CROSS REFERENCE TO RELATED APPLICATION(S)
This application claims the benefit of commonly owned U.S. Provisional Patent Application No. 60/915,217, filed May 1, 2007, entitled “MOBILE UTILITY DATA COLLECTION SYSTEM,” and incorporated herein by reference in its entirety.
Utility companies typically rely on meter reading to determine consumption of a utility by its customers. In some utility meter reading applications, operators drive vehicles equipped with radio-equipped data collection units around an area or route to read electric, gas, and/or water meters. The meters are equipped with modules that allow them to send and receive signals. This style of meter reading, sometimes referred to as mobile automatic meter reading (MAMR), allows meter reading to be completed without direct access to the meter.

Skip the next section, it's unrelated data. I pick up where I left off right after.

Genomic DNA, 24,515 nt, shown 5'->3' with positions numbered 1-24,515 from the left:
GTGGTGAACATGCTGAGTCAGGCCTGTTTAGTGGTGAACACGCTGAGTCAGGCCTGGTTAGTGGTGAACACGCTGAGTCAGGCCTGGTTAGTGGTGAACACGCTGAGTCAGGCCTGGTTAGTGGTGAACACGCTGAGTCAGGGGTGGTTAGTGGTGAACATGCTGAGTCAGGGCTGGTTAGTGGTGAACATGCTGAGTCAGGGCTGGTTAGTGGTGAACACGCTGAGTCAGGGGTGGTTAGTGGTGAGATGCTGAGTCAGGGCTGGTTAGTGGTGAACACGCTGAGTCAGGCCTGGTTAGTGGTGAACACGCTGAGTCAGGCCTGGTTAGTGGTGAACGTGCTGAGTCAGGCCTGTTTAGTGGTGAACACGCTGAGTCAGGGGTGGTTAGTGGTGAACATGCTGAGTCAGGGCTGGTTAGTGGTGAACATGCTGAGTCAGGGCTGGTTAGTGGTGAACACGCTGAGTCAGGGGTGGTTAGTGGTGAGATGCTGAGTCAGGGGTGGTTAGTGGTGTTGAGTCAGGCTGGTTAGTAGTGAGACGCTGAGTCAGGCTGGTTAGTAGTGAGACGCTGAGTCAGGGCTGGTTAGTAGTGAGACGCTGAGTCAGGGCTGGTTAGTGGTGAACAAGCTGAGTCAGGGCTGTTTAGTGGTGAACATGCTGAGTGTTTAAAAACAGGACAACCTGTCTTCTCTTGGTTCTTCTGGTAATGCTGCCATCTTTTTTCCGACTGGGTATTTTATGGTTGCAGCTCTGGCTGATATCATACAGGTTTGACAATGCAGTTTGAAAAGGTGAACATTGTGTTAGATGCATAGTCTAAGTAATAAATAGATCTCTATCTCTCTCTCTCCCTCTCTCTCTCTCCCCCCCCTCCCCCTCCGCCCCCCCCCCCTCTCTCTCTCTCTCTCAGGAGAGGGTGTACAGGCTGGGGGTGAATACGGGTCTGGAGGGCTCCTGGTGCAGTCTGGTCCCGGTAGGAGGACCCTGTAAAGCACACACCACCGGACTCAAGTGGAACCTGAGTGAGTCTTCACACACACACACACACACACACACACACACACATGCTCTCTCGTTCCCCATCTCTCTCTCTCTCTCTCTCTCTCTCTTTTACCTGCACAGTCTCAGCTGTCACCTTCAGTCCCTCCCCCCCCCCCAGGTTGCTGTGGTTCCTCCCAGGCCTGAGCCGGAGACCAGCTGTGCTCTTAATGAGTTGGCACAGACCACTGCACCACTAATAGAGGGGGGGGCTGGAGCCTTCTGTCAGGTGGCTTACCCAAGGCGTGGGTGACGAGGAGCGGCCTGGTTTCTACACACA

MAMR is sometimes used in saturated areas where there may be large populations of meters, difficult-to-access meters, or hazardous-to-read meters. When used in such areas, MAMR can dramatically improve meter reading efficiency. For example, a single data command unit transceiver reads an average of 10,000-12,000 meters in an eight-hour shift, and can read up to 24,000 meters per day, depending on meter density and system use.
Routes for MAMR are typically defined geographically and may include hundreds or thousands of meters. The meters on the route are read using one or more techniques. For example, with a wake-up technique, a MAMR vehicle moves through an area and sends wakeup signals to notify the meters in the area to send meter reading data. With a bubble-up technique, the MAMR vehicle simply picks up broadcasted signals from all meters in its vicinity.